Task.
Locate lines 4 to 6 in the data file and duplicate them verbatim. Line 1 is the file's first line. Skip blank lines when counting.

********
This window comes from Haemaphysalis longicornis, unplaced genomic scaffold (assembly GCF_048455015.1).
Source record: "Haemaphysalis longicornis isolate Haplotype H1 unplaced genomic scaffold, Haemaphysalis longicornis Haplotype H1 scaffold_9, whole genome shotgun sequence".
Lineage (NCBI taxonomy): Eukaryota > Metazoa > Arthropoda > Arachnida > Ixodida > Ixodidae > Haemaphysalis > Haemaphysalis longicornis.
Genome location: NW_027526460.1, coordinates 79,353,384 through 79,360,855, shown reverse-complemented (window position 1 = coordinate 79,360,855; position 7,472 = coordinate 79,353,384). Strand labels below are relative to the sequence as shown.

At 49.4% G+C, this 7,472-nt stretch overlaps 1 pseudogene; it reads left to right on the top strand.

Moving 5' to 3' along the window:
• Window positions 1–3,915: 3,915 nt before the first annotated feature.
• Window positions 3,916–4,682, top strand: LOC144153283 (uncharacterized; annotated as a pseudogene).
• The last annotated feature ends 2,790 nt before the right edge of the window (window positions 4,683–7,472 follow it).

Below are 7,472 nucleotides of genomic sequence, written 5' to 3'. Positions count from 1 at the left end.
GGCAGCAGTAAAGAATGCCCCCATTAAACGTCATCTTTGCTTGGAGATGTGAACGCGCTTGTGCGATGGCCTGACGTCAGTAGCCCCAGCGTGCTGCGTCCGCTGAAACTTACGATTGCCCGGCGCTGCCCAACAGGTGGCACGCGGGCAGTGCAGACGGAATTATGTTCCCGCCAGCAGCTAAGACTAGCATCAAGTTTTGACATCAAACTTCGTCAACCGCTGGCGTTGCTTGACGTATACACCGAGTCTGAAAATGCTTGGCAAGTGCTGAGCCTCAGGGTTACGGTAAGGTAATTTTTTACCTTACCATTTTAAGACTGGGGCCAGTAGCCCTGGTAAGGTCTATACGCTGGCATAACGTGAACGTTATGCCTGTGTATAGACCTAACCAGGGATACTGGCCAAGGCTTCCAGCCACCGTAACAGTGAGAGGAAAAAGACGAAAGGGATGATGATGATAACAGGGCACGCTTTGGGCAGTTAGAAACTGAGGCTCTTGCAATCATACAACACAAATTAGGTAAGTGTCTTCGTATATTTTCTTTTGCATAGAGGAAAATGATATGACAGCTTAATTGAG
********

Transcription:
Genome location: NW_027526460.1, coordinates 79,353,384 through 79,360,855, shown reverse-complemented (window position 1 = coordinate 79,360,855; position 7,472 = coordinate 79,353,384). Strand labels below are relative to the sequence as shown.

At 49.4% G+C, this 7,472-nt stretch overlaps 1 pseudogene; it reads left to right on the top strand.

Moving 5' to 3' along the window: